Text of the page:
J. ISSAAS Vol. 18, No. 1:62-69 (2012)
ANTIFUNGAL ACTIVITY OF TEAK (TECTONA GRANDIS L.F) LEAF EXTRACT AGAINST ARTHRINIUM PHAEOSPERMUM (CORDA) M.B. ELLIS, THE CAUSE OF WOOD DECAY ON ALBIZIA FALCATARIA (L.) FOSBERG Ni Putu Adriani Astiti1 and Dewa Ngurah Suprapta2,* 1
Laboratory of Plant Physiology, Department of Biology, Faculty of Mathematic and Natural Science, Udayana University, Bali, Indonesia. 2 Laboratory of Biopesticide, Faculty of Agriculture, Udayana University, Bali, Indonesia * Corresponding author: [email protected]
(Received: December 7, 2011; Accepted: March 30, 2012)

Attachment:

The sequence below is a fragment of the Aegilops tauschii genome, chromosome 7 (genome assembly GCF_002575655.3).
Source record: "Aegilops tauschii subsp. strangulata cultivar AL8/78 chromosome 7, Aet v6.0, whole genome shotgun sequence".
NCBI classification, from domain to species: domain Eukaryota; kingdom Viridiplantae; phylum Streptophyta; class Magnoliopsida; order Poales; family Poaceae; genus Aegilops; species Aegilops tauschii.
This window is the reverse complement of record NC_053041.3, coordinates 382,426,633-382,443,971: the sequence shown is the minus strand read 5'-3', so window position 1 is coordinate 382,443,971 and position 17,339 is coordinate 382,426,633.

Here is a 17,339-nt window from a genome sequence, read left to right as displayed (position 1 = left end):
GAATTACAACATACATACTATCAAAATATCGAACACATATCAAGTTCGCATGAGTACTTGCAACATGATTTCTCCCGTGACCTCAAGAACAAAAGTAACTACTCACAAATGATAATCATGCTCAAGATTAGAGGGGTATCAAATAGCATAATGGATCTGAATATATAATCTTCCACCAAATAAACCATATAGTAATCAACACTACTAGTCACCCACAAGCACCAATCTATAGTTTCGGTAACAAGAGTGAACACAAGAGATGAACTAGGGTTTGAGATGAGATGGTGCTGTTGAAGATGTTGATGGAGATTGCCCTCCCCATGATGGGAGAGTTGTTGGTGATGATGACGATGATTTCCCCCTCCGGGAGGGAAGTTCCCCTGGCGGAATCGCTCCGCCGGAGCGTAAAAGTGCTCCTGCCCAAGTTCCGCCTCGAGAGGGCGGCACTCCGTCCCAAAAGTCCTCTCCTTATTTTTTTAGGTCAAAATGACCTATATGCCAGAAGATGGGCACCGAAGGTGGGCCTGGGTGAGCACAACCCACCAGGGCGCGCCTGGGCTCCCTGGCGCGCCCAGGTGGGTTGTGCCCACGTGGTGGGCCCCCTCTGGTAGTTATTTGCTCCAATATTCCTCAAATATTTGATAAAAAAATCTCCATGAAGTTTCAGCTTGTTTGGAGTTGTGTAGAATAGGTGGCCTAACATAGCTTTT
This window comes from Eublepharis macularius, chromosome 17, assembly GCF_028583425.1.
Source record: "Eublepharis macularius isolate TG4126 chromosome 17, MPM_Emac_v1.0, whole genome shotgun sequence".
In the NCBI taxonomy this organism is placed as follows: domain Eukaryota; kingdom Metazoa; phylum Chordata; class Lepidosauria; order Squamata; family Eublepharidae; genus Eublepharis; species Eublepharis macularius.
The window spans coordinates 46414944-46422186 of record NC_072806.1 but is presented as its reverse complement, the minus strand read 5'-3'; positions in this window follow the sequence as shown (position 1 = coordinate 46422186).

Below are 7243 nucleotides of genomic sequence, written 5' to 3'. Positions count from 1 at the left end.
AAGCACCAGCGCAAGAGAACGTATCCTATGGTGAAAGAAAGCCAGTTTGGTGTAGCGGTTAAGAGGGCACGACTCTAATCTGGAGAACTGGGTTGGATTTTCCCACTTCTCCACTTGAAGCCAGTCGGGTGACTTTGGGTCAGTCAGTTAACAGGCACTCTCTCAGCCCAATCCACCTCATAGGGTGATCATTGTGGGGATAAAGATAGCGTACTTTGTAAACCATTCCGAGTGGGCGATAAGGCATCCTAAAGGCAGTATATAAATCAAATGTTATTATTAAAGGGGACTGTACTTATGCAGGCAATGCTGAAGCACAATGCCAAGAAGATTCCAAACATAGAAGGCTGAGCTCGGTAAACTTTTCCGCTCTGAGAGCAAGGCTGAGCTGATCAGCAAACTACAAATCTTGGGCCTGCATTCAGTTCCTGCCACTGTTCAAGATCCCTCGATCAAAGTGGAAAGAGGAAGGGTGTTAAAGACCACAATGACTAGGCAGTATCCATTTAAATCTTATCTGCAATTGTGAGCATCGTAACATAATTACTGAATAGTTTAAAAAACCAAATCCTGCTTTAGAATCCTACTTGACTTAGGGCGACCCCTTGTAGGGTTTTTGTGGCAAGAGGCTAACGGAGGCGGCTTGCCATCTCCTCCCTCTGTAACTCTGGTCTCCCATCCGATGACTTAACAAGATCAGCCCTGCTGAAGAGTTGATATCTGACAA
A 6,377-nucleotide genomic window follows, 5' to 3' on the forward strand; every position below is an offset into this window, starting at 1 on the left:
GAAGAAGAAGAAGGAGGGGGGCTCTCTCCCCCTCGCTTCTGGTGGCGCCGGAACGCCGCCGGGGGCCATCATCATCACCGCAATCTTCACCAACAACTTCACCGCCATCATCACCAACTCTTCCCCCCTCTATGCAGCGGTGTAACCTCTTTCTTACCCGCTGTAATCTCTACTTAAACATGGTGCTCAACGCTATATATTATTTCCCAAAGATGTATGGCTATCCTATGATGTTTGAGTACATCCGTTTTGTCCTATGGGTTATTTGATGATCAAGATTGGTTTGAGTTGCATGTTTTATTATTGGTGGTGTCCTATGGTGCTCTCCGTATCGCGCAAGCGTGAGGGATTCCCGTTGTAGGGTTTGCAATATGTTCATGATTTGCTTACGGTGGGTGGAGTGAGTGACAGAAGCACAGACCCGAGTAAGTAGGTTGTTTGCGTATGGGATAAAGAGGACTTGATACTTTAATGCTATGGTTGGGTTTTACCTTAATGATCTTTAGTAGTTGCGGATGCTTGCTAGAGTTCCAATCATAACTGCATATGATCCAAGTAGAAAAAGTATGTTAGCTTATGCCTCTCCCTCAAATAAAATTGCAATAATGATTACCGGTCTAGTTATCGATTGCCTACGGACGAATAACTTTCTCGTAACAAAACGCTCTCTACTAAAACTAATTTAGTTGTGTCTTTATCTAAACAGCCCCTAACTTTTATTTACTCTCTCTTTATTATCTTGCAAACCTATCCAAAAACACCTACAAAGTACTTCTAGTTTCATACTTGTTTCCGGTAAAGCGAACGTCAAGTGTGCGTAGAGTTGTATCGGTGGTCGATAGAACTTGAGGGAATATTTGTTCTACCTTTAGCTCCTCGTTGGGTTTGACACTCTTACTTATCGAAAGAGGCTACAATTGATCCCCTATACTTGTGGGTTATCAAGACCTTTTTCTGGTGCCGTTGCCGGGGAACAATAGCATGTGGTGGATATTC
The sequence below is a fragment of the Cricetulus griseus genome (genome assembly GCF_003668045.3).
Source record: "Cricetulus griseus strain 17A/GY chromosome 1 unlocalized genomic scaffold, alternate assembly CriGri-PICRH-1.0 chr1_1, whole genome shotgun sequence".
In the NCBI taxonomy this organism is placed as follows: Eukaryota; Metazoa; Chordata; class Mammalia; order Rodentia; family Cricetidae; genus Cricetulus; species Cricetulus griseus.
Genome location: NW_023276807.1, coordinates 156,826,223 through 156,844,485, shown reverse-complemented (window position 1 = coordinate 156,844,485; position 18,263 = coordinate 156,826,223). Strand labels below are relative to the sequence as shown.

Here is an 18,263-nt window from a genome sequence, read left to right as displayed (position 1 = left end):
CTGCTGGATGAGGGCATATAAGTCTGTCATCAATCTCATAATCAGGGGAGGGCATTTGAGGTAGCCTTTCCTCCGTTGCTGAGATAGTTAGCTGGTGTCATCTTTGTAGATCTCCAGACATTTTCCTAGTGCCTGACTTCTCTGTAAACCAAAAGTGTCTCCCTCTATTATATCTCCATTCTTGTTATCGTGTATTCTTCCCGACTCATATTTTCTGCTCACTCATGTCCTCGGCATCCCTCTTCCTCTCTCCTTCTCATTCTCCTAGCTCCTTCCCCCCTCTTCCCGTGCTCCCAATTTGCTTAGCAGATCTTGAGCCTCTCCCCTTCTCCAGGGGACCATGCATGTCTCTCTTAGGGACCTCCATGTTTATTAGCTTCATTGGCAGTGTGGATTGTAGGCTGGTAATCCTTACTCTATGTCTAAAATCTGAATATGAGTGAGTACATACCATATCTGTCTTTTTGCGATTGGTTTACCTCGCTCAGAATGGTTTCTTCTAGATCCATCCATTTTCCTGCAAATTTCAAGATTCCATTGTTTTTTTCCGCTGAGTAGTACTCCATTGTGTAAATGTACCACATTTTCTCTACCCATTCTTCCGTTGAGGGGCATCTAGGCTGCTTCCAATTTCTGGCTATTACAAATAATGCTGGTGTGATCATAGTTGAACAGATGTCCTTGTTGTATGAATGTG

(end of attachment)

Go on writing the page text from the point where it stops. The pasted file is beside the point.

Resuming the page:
ABSTRACT Arthrinium phaeospermum (Corda) M.B. Ellis is one of the fungi which causes decay on Albizia falcataria (L.) Fosberg wood. Synthetic fungicides are commonly applied to reduce wood decay, however, its improper use may cause environmental and health problems. The extract of higher tropical plants were proven by previous workers to possess antimicrobial activities against plant pathogenic fungi. In this study, the antifungal activity of teak leaf extract was tested against A. phaeospermum, the cause of wood decay in A. falcataria . The air-dried leaves of teak, Tectona grandis were extracted with methanol and evaporated in a rotary evaporator. Antifungal activity of the leaf extract was tested based on well diffusion method on potato dextrose agar (PDA). Leaf extracts, 0.5 %, 1 %, 2 % and 4 % (w/v) were tested in this study. Sterile distilled water containing 0.2% Tween-80 was used as solvent and control. The results of this study showed that the teak leaf extract at a concentration as low as 0.5% (w/v) suppressed significantly the growth of A. phaeospermum by 81.4%, with minimum inhibitory concentration (MIC) of 0.4 % (w/v). The leaf extract inhibited significantly the fungal radial growth, total biomass and sporulation. Key words : antimicrobial activity, tropical plants, pathogenic fungi.